9780429426230 (electronic book) 0429426232 (electronic book) 9780429760341 (electronic book : Mobipocket) 0429760345 (electronic book : Mobipocket) 9780429760358 (electronic book : EPUB) 0429760353 (electronic book : EPUB) 9780429760365 0429760361 9781138387508 1138387509
This book asks the fundamental question of how new human rights issues emerge in the human rights debate. To answer this, the book focuses on nongovernmental organizations (NGOs) and on the case study of LGBTI (lesbian, gay, bisexual, transgender and intersex) rights. The work argues that the way in which NGOs decide their advocacy, conceptualise human rights violations and strategically present legal analysis to advance LGBTI human rights shapes the human rights debate. To demonstrate this, the book analyses three data sets: NGO written statements submitted to the United Nations Human Rights Council, NGO oral statements delivered during the Universal Periodic Review and 36 semi-structured interviews with NGO staff. Data are analysed with a combination of quantitative and qualitative approaches to discover what issues are most important for LGBTI networks (issue emergence) and how these issues are framed (issue framing). Along with NGO efficiency in lobbying for the emergence of new human rights standards, the book inevitably discusses important questions related to NGOs' accountability and democratic legitimacy. The book thus asks whether the right to marry is important for LGBTI advocates working transnationally, because this right is particularly controversial among activists and LGBTI communities, especially in non-Western contexts.
Formatted Contents Note
Cover; Half Title; Title; Copyright; Contents; Detailed Contents; List of documents; List of figures; Acknowledgements; List of abbreviations; 1 Introduction; Introduction: Joslin v New Zealand; Context, definitions and caveat; Intersex status and a note on the use of acronyms; Human rights: between hard- and soft-law; Prohibition of discrimination; Marriage equality debate: pro, against and neither; Marriage rights and the anti-discrimination principle; International law protections for LGBTI couples; Transnational advocacy networks and gatekeeper NGOs; Nongovernmental organizations Sexually and gender diverse people's movements: a historyThe roots of homosexual pressure groups; A new wave of homophile and gay liberation pressure groups after the Second World War; Research questions; Central arguments of the book; Overview of the book; Conclusion; 2 Between friends and foes: transnational advocacy networks, issue emergence and issue framing; Introduction; Transnational advocacy networks; Issue emergence and issue framing: a general overview; Characteristics for issue emergence and issue framing Reasons for tensions in internetwork relations: specific challenges to the development of LGBTI transnational advocacyWeaknesses of peripheral NGOs at the domestic level; Criticism: lack of democratic legitimacy in the NGOs' networks; Transnational advocacy networks are not elected: so what?; Gatekeeper NGOs: centrality and social power; How do LGBTI gatekeeper NGOs respond to the imbalance of power?; LGBTI gatekeeper NGOs work to develop LGBTI TANs horizontally; Issue emergence: gatekeeper NGOs advocate for the rights that enhance domestic political opportunities for peripheral NGOs Framing LGBTI issues as human rights claimsBroader political context and issue framing: access, alliance and political alignment; The prohibition of discrimination principle; The slippery slope argument: marriage inequality to mobilise supporters; Power relations and marriage equality: the collaborative decision-making process; Conclusion; 3 LGBTI transnational advocacy networks: internetwork relations and horizontal networking; Introduction; Internetwork relations; Building stronger and more democratic LGBTI networks: horizontal links between peripherals NGOs How LGBTI gatekeeper NGOs build the network in practiceTraining; Funding; Legal status; Identity; An early example of how the LGBTI network works in practice; Brazilian resolution; Mobilisation effect of the Brazilian resolution; After the Brazilian resolution: continuous attempts to bring SOGII issues before the United Nations; The Yogyakarta Principles: overcoming obstacles with a global response; The Argentinian statement: non-Western states are pressured to take ownership of LGBTI issues; LGBTI activism targets the Human Rights Council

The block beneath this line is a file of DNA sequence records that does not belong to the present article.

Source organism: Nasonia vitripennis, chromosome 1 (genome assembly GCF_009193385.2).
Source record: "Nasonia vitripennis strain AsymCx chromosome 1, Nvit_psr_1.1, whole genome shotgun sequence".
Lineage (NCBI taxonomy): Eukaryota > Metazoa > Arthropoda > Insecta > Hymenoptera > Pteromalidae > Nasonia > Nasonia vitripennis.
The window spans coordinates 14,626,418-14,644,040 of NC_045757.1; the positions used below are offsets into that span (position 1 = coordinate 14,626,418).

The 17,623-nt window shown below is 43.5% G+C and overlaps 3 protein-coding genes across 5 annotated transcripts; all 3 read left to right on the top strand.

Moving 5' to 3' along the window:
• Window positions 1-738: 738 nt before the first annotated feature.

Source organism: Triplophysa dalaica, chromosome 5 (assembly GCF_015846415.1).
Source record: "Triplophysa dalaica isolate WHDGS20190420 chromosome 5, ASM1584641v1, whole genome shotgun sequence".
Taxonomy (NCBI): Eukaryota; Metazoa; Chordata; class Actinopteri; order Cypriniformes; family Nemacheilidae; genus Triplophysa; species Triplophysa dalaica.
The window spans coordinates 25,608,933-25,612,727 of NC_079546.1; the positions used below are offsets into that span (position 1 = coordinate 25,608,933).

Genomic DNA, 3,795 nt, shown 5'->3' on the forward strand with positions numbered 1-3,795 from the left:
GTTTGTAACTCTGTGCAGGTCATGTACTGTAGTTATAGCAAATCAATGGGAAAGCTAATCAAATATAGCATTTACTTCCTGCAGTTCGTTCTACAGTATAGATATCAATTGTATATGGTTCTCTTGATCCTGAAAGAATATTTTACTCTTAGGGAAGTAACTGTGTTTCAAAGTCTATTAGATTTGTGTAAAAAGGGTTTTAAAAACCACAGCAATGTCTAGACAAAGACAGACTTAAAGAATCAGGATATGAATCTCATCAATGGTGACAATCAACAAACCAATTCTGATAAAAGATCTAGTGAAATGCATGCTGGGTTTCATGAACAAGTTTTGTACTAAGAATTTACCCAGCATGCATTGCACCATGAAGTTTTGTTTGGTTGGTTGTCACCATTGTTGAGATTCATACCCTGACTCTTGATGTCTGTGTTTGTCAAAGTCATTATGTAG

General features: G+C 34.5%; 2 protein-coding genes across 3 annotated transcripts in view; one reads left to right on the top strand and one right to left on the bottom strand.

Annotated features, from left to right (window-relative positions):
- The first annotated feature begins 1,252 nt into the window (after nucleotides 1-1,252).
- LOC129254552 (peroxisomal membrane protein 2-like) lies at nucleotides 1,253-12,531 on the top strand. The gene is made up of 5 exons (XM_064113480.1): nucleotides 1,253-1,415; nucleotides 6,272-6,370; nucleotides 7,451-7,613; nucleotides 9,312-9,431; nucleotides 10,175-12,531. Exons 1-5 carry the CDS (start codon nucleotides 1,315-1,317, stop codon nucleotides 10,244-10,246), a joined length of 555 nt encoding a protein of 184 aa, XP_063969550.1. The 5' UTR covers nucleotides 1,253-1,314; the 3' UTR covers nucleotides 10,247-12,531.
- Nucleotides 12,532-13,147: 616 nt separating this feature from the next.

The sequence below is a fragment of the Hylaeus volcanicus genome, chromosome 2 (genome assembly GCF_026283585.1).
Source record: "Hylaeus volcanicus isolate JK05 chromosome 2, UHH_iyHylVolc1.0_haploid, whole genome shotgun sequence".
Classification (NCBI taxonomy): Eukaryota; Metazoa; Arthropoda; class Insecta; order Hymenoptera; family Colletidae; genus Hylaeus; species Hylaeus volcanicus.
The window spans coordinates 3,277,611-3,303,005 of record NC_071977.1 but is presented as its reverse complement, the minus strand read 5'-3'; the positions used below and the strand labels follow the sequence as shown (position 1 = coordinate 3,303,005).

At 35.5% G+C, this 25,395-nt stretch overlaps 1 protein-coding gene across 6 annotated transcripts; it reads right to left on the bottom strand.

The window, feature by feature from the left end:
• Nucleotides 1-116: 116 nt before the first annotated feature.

Digital File Characteristics
Source of Description
OCLC-licensed vendor bibliographic record.